As such a result would likely extend their time in the sun by several weeks, the political talking class has become fixated on the prospect of a “split decision” on Election Day. This scenario encompasses two different outcomes: One in which a candidate wins the electoral vote while the other wins the popular vote, and one wherein both candidates get 269 of the 538 votes in the Electoral College.
But what comes after a split decision, and how likely is one to actually occur? It depends on whom you talk to.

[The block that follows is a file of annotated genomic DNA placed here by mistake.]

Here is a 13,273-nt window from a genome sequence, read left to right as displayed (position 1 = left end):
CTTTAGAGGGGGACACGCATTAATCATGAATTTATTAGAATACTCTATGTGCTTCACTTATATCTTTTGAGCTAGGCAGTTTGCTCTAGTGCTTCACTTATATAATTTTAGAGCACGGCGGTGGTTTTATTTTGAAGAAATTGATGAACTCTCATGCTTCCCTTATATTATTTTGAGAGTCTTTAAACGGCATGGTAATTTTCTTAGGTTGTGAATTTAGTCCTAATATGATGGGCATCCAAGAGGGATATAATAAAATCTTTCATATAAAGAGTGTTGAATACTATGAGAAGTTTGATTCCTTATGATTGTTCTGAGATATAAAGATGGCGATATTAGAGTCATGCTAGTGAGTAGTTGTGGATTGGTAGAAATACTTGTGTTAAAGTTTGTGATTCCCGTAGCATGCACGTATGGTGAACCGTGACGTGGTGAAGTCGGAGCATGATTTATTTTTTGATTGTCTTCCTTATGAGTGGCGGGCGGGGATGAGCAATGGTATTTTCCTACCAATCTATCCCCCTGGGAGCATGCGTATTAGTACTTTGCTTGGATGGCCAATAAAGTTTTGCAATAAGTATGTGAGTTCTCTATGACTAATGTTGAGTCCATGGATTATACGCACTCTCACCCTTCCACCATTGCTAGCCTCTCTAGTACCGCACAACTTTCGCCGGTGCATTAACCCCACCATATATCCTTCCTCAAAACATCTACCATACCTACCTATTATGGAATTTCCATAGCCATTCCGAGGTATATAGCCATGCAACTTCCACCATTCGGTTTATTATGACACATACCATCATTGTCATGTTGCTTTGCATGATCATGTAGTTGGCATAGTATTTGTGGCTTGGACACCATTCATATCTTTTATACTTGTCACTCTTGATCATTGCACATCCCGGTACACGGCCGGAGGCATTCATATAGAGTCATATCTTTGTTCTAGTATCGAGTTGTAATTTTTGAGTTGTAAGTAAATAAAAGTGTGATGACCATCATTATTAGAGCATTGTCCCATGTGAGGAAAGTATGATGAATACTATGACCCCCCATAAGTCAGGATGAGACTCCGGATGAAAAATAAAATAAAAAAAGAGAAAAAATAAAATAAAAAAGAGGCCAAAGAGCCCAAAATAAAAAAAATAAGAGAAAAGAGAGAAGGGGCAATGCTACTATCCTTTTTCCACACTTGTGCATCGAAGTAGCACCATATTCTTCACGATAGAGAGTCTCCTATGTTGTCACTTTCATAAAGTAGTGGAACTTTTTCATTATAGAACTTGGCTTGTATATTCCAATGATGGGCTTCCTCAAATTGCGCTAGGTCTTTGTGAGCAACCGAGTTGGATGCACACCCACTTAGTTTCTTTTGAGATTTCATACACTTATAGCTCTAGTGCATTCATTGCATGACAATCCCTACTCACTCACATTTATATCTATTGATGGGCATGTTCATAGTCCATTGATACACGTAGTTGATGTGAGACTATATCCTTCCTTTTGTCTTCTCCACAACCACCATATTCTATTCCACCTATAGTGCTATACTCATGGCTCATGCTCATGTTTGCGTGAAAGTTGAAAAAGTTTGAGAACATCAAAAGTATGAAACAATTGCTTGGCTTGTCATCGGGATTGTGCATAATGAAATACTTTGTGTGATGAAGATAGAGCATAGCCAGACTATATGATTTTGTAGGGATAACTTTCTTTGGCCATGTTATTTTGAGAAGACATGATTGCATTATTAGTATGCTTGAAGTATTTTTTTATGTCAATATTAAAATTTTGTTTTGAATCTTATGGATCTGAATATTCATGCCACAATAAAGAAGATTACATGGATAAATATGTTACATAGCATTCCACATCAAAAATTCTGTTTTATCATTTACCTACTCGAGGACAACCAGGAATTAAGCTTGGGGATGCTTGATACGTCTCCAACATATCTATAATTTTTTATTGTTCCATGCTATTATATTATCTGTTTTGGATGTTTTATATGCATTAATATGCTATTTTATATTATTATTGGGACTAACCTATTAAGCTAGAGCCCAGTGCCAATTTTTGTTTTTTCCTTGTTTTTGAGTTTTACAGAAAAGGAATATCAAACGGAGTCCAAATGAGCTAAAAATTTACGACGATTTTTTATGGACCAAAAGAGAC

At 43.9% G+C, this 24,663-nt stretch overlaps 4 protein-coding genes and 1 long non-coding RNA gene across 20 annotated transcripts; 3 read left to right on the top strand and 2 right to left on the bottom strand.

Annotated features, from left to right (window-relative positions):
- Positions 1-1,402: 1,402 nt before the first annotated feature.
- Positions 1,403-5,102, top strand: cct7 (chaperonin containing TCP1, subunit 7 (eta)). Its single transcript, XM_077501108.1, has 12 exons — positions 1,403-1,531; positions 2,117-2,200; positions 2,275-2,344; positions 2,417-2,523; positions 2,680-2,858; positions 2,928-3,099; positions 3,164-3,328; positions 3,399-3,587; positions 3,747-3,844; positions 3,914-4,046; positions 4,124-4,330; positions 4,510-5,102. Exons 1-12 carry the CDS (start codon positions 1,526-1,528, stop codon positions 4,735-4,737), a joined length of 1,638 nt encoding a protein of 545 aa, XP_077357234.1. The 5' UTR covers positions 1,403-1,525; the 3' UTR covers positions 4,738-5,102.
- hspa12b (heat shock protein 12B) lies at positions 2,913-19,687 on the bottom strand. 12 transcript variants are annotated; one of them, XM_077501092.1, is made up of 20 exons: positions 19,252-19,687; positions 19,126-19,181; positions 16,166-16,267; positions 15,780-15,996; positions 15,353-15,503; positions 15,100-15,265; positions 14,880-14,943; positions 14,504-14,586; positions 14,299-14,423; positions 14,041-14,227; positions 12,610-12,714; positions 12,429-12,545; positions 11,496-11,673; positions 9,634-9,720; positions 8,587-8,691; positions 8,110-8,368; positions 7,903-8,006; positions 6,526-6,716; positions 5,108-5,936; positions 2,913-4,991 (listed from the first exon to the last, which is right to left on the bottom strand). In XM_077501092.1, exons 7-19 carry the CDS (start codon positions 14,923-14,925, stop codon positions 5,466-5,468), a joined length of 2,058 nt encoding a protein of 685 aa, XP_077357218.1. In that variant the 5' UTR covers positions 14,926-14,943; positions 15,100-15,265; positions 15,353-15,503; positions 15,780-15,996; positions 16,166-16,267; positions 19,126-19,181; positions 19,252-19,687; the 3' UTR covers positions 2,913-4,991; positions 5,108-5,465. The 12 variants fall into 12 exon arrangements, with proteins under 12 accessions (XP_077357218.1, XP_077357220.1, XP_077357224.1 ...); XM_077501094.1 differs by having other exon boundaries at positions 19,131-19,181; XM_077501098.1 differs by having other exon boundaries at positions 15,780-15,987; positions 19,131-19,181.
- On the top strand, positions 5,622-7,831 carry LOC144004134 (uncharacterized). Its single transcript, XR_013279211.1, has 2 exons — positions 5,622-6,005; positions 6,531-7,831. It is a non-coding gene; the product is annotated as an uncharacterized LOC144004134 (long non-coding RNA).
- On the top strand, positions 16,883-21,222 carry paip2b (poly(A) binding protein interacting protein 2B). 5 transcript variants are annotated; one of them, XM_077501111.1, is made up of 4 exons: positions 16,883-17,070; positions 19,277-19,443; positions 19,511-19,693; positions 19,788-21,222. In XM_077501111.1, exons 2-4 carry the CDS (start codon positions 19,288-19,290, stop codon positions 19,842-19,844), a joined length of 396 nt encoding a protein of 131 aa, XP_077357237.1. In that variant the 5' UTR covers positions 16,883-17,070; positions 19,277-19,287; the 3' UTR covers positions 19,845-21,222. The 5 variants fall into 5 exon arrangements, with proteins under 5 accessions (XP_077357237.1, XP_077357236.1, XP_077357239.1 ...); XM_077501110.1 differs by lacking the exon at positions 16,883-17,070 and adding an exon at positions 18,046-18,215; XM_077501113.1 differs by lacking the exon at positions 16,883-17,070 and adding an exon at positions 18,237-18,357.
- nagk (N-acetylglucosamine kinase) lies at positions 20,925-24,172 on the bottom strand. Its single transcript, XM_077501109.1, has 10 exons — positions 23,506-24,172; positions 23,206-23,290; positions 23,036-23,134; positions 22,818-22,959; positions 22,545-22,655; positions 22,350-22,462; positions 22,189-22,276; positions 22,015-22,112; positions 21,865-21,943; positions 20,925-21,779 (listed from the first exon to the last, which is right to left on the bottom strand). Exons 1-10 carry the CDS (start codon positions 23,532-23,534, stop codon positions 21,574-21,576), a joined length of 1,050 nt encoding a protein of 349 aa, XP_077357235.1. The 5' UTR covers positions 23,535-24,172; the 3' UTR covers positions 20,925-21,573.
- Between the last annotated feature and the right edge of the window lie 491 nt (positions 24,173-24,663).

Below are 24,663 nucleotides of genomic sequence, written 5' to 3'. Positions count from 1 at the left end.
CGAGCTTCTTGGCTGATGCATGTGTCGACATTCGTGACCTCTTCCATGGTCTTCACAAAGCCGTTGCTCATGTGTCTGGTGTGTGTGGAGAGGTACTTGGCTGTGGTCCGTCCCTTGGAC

Charlie Cook, of the famed Cook Political Report, says that the chances of a popular vote/electoral vote split decision is “very real” given the closeness of the race in a variety of swing states, while Hot Air’s Ed Morrissey is more inclined to believe this is mostly just a mainstream media fantasy. The New York Times polling guru Nate Silver has used his model to predict a 0.4 percent chance that the race ends in an Electoral College tie, but says Mitt Romney has 5.8 percent chance of winning the popular vote and still losing the election, and President Obama has a 1.7 percent chance to do the same.